31.  Brooks A, Schinde V, Bateman AC, Gallagher PJ. Interstitial fibrosis in the dilated non-ischaemic myocardium. Heart. 2003;89:1255-1256.  [PubMed]  [DOI]
32.  Udelson JE. Heart failure with preserved ejection fraction. Circulation. 2011;124:e540-e543.  [PubMed]  [DOI]
33.  Broberg CS, Chugh SS, Conklin C, Sahn DJ, Jerosch-Herold M. Quantification of diffuse myocardial fibrosis and its association with myocardial dysfunction in congenital heart disease. Circ Cardiovasc Imaging. 2010;3:727-734.  [PubMed]  [DOI]
34.  Mongeon FP, Jerosch-Herold M, Coelho-Filho OR, Blankstein R, Falk RH, Kwong RY. Quantification of extracellular matrix expansion by CMR in infiltrative heart disease. JACC Cardiovasc Imaging. 2012;5:897-907.  [PubMed]  [DOI]
35.  Sado DM, Flett AS, Banypersad SM, White SK, Maestrini V, Quarta G, Lachmann RH, Murphy E, Mehta A, Hughes DA. Cardiovascular magnetic resonance measurement of myocardial extracellular volume in health and disease. Heart. 2012;98:1436-1441.  [PubMed]  [DOI]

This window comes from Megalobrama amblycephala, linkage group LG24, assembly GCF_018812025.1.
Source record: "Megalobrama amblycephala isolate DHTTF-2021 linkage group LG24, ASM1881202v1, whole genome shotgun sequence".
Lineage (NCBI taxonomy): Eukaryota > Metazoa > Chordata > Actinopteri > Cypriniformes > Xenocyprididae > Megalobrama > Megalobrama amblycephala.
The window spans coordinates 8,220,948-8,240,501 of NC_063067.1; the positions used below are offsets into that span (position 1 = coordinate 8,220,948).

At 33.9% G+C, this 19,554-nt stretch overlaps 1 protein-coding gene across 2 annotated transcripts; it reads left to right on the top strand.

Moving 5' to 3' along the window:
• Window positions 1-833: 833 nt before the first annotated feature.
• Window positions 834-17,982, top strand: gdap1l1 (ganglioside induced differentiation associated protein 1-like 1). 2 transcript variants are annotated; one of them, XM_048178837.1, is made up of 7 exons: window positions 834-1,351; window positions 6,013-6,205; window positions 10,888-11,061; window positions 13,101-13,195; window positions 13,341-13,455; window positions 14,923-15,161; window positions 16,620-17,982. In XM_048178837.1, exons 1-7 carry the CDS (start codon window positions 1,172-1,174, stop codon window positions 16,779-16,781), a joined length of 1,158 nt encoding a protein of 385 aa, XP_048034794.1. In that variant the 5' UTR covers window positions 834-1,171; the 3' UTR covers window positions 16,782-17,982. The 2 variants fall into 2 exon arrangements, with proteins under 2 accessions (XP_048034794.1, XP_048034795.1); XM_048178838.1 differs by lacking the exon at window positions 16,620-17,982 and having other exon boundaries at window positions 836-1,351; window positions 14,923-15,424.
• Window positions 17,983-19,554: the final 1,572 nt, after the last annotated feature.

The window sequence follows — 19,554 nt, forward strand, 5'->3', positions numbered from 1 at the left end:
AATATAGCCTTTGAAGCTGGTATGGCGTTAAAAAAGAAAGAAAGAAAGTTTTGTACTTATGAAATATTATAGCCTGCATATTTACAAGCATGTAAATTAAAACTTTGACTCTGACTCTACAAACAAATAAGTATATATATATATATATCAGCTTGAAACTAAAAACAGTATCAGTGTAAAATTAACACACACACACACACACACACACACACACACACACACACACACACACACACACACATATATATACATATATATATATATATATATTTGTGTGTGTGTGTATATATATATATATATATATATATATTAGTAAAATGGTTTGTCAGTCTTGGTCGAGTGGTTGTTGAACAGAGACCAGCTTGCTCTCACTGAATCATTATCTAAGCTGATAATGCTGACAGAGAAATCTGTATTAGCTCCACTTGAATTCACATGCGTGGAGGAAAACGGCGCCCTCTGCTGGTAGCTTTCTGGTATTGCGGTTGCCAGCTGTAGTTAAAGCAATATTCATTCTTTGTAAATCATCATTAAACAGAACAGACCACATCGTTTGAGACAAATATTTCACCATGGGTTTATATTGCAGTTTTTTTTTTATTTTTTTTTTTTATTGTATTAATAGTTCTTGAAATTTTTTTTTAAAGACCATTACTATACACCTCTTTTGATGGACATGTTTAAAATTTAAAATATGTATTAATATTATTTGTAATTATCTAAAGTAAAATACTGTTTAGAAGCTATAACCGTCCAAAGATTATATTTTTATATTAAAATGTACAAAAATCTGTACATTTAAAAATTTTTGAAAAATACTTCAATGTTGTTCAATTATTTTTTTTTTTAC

36.  Wendland MF, Saeed M, Lund G, Higgins CB. Contrast-enhanced MRI for quantification of myocardial viability. J Magn Reson Imaging. 1999;10:694-702.  [PubMed]  [DOI]
37.  Vinnakota KC, Bassingthwaighte JB. Myocardial density and composition: a basis for calculating intracellular metabolite concentrations. Am J Physiol Heart Circ Physiol. 2004;286:H1742-H1749.  [PubMed]  [DOI]
38.  Dauber IM, VanBenthuysen KM, McMurtry IF, Wheeler GS, Lesnefsky EJ, Horwitz LD, Weil JV. Functional coronary microvascular injury evident as increased permeability due to brief ischemia and reperfusion. Circ Res. 1990;66:986-998.  [PubMed]  [DOI]
39.  Zhao MJ, Zhang H, Robinson TF, Factor SM, Sonnenblick EH, Eng C. Profound structural alterations of the extracellular collagen matrix in postischemic dysfunctional (“stunned”) but viable myocardium. J Am Coll Cardiol. 1987;10:1322-1334.  [PubMed]  [DOI]